China is arguably already the most important market for GM, in terms of both growth and profits.
The company has sold 1.5 million vehicles in China through the first 10 months of the year, up 60% from a year earlier. By some measures GM and its joint ventures have the largest market share in China, and its China sales now trail U.S. sales by only 14%.
While GM officials say they expect Chinese sales growth to slow and U.S. sales to rebound in the coming years, it's not tough to see GM selling more vehicles in China than in its home U.S. market, perhaps as soon as the next decade. Already the company sells far more vehicles overseas than it does in North America.
More importantly, China is already in the lead for GM in terms of profits. While it does not break off earnings from China specifically, the country was the major driver of the $429 million it made in the Asia-Pacific region in the third quarter, which ran from its emergence from bankruptcy July 10 through Sept. 30.
The rest of GM's overseas auto operations lost a combined $192 million in the same period, while its North American losses came to $651 million during that period.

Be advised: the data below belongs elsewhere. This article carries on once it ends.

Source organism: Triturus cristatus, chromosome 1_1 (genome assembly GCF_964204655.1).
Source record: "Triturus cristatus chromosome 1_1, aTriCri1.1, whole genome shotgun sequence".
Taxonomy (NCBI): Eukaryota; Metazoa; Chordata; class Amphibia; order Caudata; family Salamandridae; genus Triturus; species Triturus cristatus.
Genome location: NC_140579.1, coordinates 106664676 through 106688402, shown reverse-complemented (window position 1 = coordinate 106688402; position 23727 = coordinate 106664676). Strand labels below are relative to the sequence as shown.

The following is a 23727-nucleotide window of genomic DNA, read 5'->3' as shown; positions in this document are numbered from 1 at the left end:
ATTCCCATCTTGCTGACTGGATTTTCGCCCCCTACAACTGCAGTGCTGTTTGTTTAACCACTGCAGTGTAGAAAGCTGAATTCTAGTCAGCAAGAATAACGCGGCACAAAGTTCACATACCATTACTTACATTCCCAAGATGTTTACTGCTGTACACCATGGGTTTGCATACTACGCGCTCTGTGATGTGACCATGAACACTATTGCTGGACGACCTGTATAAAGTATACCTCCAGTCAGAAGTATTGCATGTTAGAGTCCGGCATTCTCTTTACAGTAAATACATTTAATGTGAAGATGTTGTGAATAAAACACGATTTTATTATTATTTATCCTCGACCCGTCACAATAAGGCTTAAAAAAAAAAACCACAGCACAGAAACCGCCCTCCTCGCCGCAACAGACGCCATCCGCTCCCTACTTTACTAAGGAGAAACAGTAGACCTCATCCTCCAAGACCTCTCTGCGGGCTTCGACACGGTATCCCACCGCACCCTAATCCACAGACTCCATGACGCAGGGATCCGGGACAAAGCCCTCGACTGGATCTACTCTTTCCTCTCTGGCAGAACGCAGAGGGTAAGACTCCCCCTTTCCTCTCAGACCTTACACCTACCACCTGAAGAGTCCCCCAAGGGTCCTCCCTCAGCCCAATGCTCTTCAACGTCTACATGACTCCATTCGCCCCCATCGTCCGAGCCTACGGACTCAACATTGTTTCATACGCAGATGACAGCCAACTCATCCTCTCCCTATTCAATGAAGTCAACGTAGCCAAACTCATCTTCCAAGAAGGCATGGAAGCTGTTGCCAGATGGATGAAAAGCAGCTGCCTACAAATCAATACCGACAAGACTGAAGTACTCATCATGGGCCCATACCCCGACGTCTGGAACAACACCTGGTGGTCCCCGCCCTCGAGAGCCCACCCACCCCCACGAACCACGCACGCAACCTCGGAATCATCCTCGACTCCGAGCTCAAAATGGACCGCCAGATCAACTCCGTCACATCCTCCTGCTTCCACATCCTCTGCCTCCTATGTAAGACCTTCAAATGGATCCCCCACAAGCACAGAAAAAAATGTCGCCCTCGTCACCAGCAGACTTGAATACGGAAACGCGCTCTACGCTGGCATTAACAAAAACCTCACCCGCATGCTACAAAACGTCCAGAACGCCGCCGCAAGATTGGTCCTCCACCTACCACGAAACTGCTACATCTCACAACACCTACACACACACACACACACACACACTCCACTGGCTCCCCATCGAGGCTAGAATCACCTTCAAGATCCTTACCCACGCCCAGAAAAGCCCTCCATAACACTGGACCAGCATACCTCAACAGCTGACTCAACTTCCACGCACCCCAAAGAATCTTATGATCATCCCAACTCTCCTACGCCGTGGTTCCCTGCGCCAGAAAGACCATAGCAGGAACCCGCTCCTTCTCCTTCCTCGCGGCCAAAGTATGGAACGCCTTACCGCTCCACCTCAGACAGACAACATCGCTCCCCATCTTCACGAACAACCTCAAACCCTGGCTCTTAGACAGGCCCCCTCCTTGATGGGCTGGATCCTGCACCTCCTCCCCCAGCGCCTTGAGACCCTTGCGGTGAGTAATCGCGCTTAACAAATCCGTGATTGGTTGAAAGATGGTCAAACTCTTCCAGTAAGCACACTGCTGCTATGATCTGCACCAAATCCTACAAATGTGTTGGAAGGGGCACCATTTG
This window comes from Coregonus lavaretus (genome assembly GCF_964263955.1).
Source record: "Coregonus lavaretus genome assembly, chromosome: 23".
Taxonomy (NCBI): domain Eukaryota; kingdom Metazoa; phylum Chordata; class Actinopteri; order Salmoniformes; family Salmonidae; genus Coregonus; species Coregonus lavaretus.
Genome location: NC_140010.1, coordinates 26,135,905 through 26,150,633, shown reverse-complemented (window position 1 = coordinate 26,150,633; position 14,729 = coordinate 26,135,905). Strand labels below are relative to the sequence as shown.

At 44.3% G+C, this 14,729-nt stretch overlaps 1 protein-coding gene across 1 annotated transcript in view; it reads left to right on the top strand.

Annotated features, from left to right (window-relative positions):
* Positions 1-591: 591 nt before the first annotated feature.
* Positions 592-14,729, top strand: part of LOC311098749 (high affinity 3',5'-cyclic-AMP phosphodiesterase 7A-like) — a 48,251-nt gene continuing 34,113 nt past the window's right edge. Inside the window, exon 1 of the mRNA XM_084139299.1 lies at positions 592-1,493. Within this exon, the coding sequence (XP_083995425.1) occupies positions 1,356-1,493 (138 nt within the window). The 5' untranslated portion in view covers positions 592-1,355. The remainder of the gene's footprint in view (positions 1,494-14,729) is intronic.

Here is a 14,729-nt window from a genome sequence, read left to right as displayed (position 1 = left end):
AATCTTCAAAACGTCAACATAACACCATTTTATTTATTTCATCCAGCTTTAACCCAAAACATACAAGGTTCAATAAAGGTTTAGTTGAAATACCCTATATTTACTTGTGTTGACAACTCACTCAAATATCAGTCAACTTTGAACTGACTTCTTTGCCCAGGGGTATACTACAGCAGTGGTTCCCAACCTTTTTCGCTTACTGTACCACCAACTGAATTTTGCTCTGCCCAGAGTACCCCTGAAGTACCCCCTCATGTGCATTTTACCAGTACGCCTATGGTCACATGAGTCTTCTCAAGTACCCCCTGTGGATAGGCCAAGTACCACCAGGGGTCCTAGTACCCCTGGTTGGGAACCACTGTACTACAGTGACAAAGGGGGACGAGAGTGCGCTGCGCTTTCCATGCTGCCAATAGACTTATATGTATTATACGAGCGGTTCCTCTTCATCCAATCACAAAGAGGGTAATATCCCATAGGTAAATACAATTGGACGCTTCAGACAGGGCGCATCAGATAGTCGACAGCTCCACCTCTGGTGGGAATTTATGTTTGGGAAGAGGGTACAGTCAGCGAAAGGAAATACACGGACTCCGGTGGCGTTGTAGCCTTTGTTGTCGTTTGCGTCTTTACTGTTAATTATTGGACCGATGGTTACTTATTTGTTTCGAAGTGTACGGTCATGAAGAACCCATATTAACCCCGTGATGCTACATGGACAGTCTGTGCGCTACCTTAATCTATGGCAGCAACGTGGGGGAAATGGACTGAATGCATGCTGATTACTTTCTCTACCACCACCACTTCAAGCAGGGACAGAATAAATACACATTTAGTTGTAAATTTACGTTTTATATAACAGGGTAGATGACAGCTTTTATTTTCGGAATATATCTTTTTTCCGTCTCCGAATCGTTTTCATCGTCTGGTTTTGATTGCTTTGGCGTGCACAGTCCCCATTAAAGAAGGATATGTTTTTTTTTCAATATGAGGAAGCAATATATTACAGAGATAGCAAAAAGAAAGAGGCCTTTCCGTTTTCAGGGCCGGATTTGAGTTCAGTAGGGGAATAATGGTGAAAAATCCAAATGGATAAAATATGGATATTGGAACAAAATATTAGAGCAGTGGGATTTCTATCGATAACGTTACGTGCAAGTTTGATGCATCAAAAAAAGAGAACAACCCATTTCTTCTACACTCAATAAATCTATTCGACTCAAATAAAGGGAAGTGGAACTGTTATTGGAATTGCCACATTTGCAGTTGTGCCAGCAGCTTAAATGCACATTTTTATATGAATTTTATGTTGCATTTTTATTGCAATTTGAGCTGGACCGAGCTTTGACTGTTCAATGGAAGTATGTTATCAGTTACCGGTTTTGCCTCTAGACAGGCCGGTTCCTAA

All that strength in China could leave GM's U.S. ownership somewhat vulnerable. If GM's major Chinese partner, SIAC, wanted to buy a controlling stake in GM, the company would have a difficult time saying no, given its importance to the company's future.
The federal government took a 61% stake in GM in return for the $50 billion in pumped into the company to keep it operating late last year and through its bankruptcy reorganization earlier this year.
Officials from both the Obama administration and GM have said the intention is for GM to have an initial public offering as soon as the second half of 2010 in order to let shareholders, including the Treasury Department, sell their shares as soon as possible. But it is also unlikely that even those eager sellers would dump all their shares at once, so it could take some time after the IPO for a majority of GM to be available on the open market.